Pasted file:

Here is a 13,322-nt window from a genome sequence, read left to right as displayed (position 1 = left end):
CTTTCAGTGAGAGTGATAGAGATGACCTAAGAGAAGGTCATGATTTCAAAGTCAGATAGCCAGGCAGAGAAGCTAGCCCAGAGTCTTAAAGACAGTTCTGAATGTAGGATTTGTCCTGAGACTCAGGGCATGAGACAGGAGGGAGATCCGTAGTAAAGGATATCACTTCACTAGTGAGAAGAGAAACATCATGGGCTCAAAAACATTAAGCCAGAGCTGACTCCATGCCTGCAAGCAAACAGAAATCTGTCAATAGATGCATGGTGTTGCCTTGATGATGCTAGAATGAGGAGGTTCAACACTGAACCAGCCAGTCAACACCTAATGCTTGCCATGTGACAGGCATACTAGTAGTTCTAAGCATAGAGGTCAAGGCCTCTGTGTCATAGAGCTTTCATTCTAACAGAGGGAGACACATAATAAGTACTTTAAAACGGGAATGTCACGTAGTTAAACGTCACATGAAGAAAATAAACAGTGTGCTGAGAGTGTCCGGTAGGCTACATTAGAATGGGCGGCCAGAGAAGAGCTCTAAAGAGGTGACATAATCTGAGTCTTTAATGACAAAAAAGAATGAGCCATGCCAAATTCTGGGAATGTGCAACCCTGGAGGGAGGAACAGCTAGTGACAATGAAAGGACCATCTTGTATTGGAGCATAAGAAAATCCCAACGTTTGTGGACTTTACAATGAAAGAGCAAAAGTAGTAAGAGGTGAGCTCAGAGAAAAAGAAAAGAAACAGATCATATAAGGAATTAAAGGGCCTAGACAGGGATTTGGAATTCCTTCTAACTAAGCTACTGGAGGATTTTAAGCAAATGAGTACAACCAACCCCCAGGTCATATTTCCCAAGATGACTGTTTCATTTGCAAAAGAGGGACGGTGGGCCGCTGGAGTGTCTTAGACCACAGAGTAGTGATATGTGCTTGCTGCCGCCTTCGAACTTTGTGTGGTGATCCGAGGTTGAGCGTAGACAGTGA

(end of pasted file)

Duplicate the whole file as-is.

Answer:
Here is a 13,322-nt window from a genome sequence, read left to right as displayed (position 1 = left end):
CTTTCAGTGAGAGTGATAGAGATGACCTAAGAGAAGGTCATGATTTCAAAGTCAGATAGCCAGGCAGAGAAGCTAGCCCAGAGTCTTAAAGACAGTTCTGAATGTAGGATTTGTCCTGAGACTCAGGGCATGAGACAGGAGGGAGATCCGTAGTAAAGGATATCACTTCACTAGTGAGAAGAGAAACATCATGGGCTCAAAAACATTAAGCCAGAGCTGACTCCATGCCTGCAAGCAAACAGAAATCTGTCAATAGATGCATGGTGTTGCCTTGATGATGCTAGAATGAGGAGGTTCAACACTGAACCAGCCAGTCAACACCTAATGCTTGCCATGTGACAGGCATACTAGTAGTTCTAAGCATAGAGGTCAAGGCCTCTGTGTCATAGAGCTTTCATTCTAACAGAGGGAGACACATAATAAGTACTTTAAAACGGGAATGTCACGTAGTTAAACGTCACATGAAGAAAATAAACAGTGTGCTGAGAGTGTCCGGTAGGCTACATTAGAATGGGCGGCCAGAGAAGAGCTCTAAAGAGGTGACATAATCTGAGTCTTTAATGACAAAAAAGAATGAGCCATGCCAAATTCTGGGAATGTGCAACCCTGGAGGGAGGAACAGCTAGTGACAATGAAAGGACCATCTTGTATTGGAGCATAAGAAAATCCCAACGTTTGTGGACTTTACAATGAAAGAGCAAAAGTAGTAAGAGGTGAGCTCAGAGAAAAAGAAAAGAAACAGATCATATAAGGAATTAAAGGGCCTAGACAGGGATTTGGAATTCCTTCTAACTAAGCTACTGGAGGATTTTAAGCAAATGAGTACAACCAACCCCCAGGTCATATTTCCCAAGATGACTGTTTCATTTGCAAAAGAGGGACGGTGGGCCGCTGGAGTGTCTTAGACCACAGAGTAGTGATATGTGCTTGCTGCCGCCTTCGAACTTTGTGTGGTGATCCGAGGTTGAGCGTAGACAGTGA